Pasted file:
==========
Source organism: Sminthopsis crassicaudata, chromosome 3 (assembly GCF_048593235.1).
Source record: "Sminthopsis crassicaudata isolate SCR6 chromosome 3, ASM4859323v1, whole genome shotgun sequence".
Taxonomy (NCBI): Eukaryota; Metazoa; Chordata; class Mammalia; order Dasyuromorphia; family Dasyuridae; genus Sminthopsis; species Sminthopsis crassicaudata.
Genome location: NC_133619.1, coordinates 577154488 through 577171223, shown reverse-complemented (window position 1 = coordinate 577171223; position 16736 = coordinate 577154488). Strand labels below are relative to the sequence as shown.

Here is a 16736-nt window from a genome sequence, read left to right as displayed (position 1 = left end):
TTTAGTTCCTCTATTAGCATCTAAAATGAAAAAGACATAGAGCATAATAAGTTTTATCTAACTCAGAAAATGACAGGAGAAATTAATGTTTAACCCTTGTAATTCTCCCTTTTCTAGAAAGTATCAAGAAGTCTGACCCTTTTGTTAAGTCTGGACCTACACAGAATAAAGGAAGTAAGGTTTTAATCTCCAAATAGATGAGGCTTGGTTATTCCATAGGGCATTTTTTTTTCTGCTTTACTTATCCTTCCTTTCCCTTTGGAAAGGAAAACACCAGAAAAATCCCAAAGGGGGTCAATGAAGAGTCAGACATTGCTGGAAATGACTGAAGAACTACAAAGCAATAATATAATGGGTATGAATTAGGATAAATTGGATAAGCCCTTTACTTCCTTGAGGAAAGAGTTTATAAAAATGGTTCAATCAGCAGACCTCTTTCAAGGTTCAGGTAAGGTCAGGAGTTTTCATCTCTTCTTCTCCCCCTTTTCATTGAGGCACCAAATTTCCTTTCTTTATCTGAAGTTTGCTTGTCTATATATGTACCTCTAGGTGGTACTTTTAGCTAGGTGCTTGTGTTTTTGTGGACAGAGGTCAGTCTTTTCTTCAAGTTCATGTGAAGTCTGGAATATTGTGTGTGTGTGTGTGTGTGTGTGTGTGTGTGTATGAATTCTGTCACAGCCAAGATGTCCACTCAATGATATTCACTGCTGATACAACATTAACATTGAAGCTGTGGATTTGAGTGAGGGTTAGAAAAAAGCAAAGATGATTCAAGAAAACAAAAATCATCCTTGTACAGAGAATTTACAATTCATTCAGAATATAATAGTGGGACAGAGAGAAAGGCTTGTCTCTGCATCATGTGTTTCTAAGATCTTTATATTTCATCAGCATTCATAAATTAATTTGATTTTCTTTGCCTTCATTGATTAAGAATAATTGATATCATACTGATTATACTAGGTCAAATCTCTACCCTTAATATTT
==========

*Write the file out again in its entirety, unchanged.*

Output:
Source organism: Sminthopsis crassicaudata, chromosome 3 (assembly GCF_048593235.1).
Source record: "Sminthopsis crassicaudata isolate SCR6 chromosome 3, ASM4859323v1, whole genome shotgun sequence".
Taxonomy (NCBI): Eukaryota; Metazoa; Chordata; class Mammalia; order Dasyuromorphia; family Dasyuridae; genus Sminthopsis; species Sminthopsis crassicaudata.
Genome location: NC_133619.1, coordinates 577154488 through 577171223, shown reverse-complemented (window position 1 = coordinate 577171223; position 16736 = coordinate 577154488). Strand labels below are relative to the sequence as shown.

Here is a 16736-nt window from a genome sequence, read left to right as displayed (position 1 = left end):
TTTAGTTCCTCTATTAGCATCTAAAATGAAAAAGACATAGAGCATAATAAGTTTTATCTAACTCAGAAAATGACAGGAGAAATTAATGTTTAACCCTTGTAATTCTCCCTTTTCTAGAAAGTATCAAGAAGTCTGACCCTTTTGTTAAGTCTGGACCTACACAGAATAAAGGAAGTAAGGTTTTAATCTCCAAATAGATGAGGCTTGGTTATTCCATAGGGCATTTTTTTTTCTGCTTTACTTATCCTTCCTTTCCCTTTGGAAAGGAAAACACCAGAAAAATCCCAAAGGGGGTCAATGAAGAGTCAGACATTGCTGGAAATGACTGAAGAACTACAAAGCAATAATATAATGGGTATGAATTAGGATAAATTGGATAAGCCCTTTACTTCCTTGAGGAAAGAGTTTATAAAAATGGTTCAATCAGCAGACCTCTTTCAAGGTTCAGGTAAGGTCAGGAGTTTTCATCTCTTCTTCTCCCCCTTTTCATTGAGGCACCAAATTTCCTTTCTTTATCTGAAGTTTGCTTGTCTATATATGTACCTCTAGGTGGTACTTTTAGCTAGGTGCTTGTGTTTTTGTGGACAGAGGTCAGTCTTTTCTTCAAGTTCATGTGAAGTCTGGAATATTGTGTGTGTGTGTGTGTGTGTGTGTGTGTGTGTATGAATTCTGTCACAGCCAAGATGTCCACTCAATGATATTCACTGCTGATACAACATTAACATTGAAGCTGTGGATTTGAGTGAGGGTTAGAAAAAAGCAAAGATGATTCAAGAAAACAAAAATCATCCTTGTACAGAGAATTTACAATTCATTCAGAATATAATAGTGGGACAGAGAGAAAGGCTTGTCTCTGCATCATGTGTTTCTAAGATCTTTATATTTCATCAGCATTCATAAATTAATTTGATTTTCTTTGCCTTCATTGATTAAGAATAATTGATATCATACTGATTATACTAGGTCAAATCTCTACCCTTAATATTT